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China Girl blog 28th September 2016

Much of the world is covered in green, it is the silver lining of life, the colour of nature in all its wonderful shades. From brilliant emerald to the delicate magic and misty shadows that make up the diversity of blends of green on earth.

As autumn sets in, it is this ever-present colour that keeps our gardens alive and interesting, no more so than here at Cothay.  Dearest says that often people say “pity there is so little colour”. ”What about green?”, she mutters! The browns and greens of England are part of our island. Green because of the gentle rain which washes across our island gardens.  Being Chinese, I know of the vast mountain ranges which march across the land, green as far as you can see.

Lovely in the autumn garden are the many late-flowering salvias, which is the ancient latin name used by Pliny from Salveo, meaning to save or to heal. There are over nine hundred species of these beautiful tubular-shaped flowers.  The leaves of many of the Salvias were used in different ways. Sage tea was said to help with many ailments. Not so long ago, the leaves were incorporated in tooth powder, and dried leaves smoked in a pipe were said to be good for asthma.   In medieval times, the juice of sage was mixed with vinegar and used as a cure for the plague. So this lovely plant has many uses, as well as a garden flower.

I reminded Dearest Mother that we should mention the wall paintings of Cothay, which have just been restored by Stephen Rickerby and Lisa Shekede, who are one of the world’s foremost conservators.  The paintings at Cothay are exceptional survivals of national importance.  Of these, none rival Cothay for their diversity or their unusual and unique subject matter.  The wall paintings provide a unique insight into the way of life of the rural gentry in medieval England. I loved Stephen and Lisa, who spent many hours with us, whilst I watched them stabilise the faded memories. When they left Cothay, they worked on the Dome of St Paul’s cathedral and have last week returned from my original home of China, where they were based at the Buddhist cave site of Mezao, which they say is like a wall painting heaven, dating from the 5th century.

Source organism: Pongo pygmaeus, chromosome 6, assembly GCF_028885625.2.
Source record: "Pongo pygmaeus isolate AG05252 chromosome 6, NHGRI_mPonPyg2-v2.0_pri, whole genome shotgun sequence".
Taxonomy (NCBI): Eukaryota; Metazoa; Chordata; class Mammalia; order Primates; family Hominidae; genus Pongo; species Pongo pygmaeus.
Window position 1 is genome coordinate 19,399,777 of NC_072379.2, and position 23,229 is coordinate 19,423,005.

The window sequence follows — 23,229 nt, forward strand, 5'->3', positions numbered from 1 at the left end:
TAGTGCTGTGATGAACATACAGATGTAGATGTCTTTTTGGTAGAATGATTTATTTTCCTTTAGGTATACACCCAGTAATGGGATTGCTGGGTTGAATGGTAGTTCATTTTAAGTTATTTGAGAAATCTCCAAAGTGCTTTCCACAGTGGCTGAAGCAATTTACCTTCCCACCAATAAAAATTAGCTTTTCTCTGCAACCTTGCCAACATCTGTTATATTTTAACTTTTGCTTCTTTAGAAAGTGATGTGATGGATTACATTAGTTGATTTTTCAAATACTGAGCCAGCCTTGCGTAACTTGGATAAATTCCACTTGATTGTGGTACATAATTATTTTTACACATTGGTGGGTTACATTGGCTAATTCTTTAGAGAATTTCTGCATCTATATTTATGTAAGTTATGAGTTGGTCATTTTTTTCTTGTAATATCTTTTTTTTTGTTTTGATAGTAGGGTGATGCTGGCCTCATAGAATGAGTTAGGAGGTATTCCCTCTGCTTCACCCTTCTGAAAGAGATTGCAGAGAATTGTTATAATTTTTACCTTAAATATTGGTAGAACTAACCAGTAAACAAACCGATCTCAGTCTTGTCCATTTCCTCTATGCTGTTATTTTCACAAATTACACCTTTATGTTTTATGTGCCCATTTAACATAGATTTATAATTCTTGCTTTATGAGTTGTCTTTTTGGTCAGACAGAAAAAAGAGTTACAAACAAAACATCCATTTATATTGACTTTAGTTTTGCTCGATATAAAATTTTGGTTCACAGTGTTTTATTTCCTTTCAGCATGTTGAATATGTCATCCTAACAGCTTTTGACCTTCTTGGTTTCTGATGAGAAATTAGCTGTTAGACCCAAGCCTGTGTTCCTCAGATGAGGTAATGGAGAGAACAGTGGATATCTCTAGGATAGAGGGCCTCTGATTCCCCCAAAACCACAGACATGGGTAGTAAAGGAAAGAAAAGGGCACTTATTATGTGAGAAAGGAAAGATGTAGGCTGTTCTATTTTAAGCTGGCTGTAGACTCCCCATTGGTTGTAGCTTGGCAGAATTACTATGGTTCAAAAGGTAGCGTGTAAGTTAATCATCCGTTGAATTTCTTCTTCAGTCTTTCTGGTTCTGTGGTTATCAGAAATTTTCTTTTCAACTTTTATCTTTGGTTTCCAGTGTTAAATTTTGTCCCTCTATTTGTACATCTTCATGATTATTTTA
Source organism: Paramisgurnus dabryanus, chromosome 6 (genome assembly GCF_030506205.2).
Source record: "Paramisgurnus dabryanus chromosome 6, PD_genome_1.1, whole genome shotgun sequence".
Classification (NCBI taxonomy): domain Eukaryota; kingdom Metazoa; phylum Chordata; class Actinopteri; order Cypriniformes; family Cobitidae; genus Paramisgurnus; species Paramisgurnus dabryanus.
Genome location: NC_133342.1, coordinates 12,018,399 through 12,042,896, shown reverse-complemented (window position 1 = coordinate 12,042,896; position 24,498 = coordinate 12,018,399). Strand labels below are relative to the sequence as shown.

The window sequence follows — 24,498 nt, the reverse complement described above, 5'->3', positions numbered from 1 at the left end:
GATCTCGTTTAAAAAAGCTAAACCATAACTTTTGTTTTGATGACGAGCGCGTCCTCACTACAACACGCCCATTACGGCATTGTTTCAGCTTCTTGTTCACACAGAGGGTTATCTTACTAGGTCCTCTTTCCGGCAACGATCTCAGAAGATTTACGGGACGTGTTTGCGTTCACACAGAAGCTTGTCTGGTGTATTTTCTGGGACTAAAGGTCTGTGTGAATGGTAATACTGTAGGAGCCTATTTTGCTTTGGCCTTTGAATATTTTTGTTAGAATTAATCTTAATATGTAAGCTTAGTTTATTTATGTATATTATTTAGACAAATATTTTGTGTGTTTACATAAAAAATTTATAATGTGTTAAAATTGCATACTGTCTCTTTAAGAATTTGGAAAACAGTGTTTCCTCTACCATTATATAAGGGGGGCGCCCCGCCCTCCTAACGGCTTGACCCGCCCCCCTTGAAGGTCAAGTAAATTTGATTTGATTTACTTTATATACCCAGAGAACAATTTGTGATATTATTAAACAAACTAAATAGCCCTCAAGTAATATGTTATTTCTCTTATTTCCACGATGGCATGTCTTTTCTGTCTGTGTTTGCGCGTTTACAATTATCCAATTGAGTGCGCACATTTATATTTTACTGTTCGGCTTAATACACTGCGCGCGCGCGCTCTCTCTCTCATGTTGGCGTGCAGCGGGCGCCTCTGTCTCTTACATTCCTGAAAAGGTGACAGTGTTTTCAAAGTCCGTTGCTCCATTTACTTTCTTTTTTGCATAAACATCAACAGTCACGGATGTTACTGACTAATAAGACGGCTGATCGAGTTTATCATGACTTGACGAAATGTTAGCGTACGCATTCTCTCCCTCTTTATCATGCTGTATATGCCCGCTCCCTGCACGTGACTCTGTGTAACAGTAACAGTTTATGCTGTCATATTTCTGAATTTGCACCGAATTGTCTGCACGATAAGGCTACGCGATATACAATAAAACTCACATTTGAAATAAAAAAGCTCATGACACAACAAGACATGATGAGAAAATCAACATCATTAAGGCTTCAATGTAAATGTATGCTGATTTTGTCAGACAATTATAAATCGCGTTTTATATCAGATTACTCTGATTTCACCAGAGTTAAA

Michaelmas Day approaches. On September 29th it is the feast of one of the archangels St Michael, who is represented slaying a dragon. Dearest has a huge stuffed dragon which lives in her bedroom (and frightens me, and all the small people who visit!)

I am as usual indispensable, for I am by tradition descended from a lioness who fell in love with a butterfly; the result of their union was a Pekingese; ever since then we have been known as Butterfly Lions and we are as brave as lions and as dainty as butterflies.

To capture the essence of autumn is a source of endearing pleasure.  The eternal movement of light and shade adds to the glory and eternal pleasure of my beloved home.